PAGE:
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Many Jews (and even non-Jews) are preoccupied with the nightmare of the Holocaust. In one sense, that obsession is understandable; what took place, its horrors, exceed the imagination. I also believe that anti-Semitism is still a danger to the survival of the Jewish people.
At the same time, that period during WWII demonstrated the courage of many people who were prepared to rescue the Jews, even at the risk of their own lives. People like Oskar Schindler and Corrie Ten Boom are probably two of the best-known people who saved the Jews from certain death. But the museum at Yad Vashem in Israel has memorialized 26,500 people, who also aided Jews; they are called the Righteous Among the Nations. Here’s one story of one family’s courage:
In 1925, Alexander Weber converted to Judaism. A year later, he married Lina Banda, a Jewish woman from Hungary. The couple moved to Berlin, where they raised their seven children. In their building, at 48 Dragonerstrasse Street, was a shop rented by a farmer named Arthur Schmidt. Schmidt used the shop to store the fruit and vegetables he brought from his farm in Worin, Brandenburg.
In March 1943, the Weber family was arrested. Alexander and the children were released at the beginning of the summer, and when Alexander began to look for a safe place for his children, Arthur and Paula Schmidt offered to take the children to Worin and shelter them there. For almost two years, the Schmidt couple cared for the children, sharing their food with them. Only the mayor of Worin knew the children’s true identity.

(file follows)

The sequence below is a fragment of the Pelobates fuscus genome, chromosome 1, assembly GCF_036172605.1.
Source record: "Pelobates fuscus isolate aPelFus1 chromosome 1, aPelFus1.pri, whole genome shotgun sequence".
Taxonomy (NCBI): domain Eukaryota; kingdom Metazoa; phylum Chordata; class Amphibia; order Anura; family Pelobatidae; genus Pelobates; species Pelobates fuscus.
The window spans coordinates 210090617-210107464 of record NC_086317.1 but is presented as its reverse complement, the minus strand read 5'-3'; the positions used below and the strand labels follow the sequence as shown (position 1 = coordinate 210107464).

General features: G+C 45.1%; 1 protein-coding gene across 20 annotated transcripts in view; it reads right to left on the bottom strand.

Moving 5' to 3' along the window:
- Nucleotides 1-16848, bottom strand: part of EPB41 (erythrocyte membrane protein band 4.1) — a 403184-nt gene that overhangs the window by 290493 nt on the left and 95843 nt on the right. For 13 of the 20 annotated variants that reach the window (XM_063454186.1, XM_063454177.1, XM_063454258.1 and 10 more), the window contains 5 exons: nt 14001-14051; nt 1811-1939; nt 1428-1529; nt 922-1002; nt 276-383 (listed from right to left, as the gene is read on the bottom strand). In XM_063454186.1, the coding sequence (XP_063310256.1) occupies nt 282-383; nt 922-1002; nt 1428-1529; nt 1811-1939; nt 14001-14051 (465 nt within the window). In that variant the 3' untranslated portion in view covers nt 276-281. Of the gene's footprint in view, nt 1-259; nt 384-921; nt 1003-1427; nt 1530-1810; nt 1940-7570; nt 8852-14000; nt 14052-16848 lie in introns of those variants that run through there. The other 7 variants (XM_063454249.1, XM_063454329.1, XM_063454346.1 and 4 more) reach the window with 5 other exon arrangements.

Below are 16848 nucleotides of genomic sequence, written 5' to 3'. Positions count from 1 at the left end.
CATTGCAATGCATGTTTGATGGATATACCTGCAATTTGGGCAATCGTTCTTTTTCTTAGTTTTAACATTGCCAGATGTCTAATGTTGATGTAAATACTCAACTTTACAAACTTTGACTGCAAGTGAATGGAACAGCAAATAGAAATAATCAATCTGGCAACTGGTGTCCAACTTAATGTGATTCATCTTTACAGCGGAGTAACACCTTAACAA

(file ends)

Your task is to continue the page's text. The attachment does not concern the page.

Lina Weber was deported to Auschwitz in December 1943, where she was murdered. After the war, the Weber children immigrated to the United States, where they were later joined by their father.
On May 26, 2015, Yad Vashem recognized Arthur and Paula Schmidt as Righteous Among the Nations. The Schmidt family is the 601st family to be recognized from Germany.
When I read these stories, I am always in awe of those people who made the decision to help. I didn’t know until I researched for this post that over 26,000 heroes had been so honored; that means that there were probably many more people who stepped up to help and will remain anonymous. What made them take action? Where did they find the courage to defy their nation and their neighbors?
One factor that I do find reassuring: even though I am concerned about the growth of anti-Semitism, I am convinced by these examples of over 70 years ago that in these times, there will be people who will not stand by and watch the Jews destroyed. They will join us in saying, “Never Again.”
Addendum: I just finished reading an essay by Rabbi Jonathan Sacks and his commentary on a true hero of the Torah: Pharoah’s daughter, who rescued the baby in the basket caught in the reeds. She was a righteous gentile. She saved the baby’s life. She called him Moses.